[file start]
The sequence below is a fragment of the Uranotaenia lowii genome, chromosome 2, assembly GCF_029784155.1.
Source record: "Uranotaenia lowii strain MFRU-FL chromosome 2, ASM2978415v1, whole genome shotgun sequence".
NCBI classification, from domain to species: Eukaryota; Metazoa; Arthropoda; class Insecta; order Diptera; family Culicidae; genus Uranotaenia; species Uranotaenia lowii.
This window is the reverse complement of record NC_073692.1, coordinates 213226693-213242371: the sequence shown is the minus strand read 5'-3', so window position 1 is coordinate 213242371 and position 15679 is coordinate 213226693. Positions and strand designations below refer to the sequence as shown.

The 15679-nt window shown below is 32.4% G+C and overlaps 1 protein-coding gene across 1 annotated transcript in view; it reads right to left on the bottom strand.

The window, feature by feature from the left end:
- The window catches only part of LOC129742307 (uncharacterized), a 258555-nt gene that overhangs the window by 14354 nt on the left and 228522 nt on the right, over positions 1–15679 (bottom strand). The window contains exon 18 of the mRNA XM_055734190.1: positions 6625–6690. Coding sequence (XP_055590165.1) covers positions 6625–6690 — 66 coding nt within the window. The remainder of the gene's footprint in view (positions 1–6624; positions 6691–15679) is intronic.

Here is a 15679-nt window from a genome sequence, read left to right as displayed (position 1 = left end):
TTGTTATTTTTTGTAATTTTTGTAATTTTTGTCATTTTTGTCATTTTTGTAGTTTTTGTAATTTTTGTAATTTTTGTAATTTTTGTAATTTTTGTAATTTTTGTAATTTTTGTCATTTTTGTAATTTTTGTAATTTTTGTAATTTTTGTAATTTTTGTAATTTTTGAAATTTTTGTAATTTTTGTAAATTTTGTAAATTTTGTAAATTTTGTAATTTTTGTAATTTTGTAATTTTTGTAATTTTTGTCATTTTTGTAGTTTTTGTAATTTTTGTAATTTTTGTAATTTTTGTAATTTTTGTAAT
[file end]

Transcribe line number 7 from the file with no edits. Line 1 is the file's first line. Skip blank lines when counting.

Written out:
- The window catches only part of LOC129742307 (uncharacterized), a 258555-nt gene that overhangs the window by 14354 nt on the left and 228522 nt on the right, over positions 1–15679 (bottom strand). The window contains exon 18 of the mRNA XM_055734190.1: positions 6625–6690. Coding sequence (XP_055590165.1) covers positions 6625–6690 — 66 coding nt within the window. The remainder of the gene's footprint in view (positions 1–6624; positions 6691–15679) is intronic.